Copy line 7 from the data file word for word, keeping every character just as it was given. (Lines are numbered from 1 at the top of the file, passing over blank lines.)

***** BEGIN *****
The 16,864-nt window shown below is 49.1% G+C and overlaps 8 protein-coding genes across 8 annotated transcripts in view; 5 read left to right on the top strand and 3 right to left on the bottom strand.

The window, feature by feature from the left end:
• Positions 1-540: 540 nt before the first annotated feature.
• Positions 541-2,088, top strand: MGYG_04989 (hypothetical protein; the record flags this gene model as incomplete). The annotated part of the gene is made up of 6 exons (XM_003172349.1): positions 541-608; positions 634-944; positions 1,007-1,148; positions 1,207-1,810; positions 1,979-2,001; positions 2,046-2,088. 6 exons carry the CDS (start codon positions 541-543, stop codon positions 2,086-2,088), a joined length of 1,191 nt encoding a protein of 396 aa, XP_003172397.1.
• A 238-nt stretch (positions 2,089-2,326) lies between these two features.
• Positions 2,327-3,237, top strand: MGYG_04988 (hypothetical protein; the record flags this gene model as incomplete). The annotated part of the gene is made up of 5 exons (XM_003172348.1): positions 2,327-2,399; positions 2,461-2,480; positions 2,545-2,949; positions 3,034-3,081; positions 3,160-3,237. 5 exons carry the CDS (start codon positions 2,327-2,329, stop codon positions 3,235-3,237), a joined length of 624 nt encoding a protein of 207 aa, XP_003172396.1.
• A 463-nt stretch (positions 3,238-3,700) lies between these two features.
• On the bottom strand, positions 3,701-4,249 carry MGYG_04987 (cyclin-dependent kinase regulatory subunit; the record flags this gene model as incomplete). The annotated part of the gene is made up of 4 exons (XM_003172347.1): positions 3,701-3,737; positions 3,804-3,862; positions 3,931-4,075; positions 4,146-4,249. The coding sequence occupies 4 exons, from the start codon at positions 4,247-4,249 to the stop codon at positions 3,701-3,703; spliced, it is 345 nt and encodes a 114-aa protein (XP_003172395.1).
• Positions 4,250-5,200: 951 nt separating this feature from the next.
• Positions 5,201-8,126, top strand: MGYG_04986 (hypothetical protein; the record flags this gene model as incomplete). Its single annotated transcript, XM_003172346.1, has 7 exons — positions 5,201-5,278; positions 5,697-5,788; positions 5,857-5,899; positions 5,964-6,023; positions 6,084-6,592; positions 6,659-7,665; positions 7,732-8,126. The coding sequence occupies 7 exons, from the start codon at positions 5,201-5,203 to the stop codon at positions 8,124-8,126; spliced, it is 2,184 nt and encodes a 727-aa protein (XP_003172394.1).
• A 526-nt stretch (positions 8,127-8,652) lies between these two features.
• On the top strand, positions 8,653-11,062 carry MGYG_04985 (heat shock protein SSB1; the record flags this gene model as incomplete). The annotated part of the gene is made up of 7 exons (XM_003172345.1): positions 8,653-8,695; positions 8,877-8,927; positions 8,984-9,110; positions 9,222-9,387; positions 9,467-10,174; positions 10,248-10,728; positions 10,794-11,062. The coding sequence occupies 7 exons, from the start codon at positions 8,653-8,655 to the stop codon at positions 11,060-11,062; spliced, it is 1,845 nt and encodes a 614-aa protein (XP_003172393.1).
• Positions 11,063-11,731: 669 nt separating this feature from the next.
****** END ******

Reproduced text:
• A 463-nt stretch (positions 3,238-3,700) lies between these two features.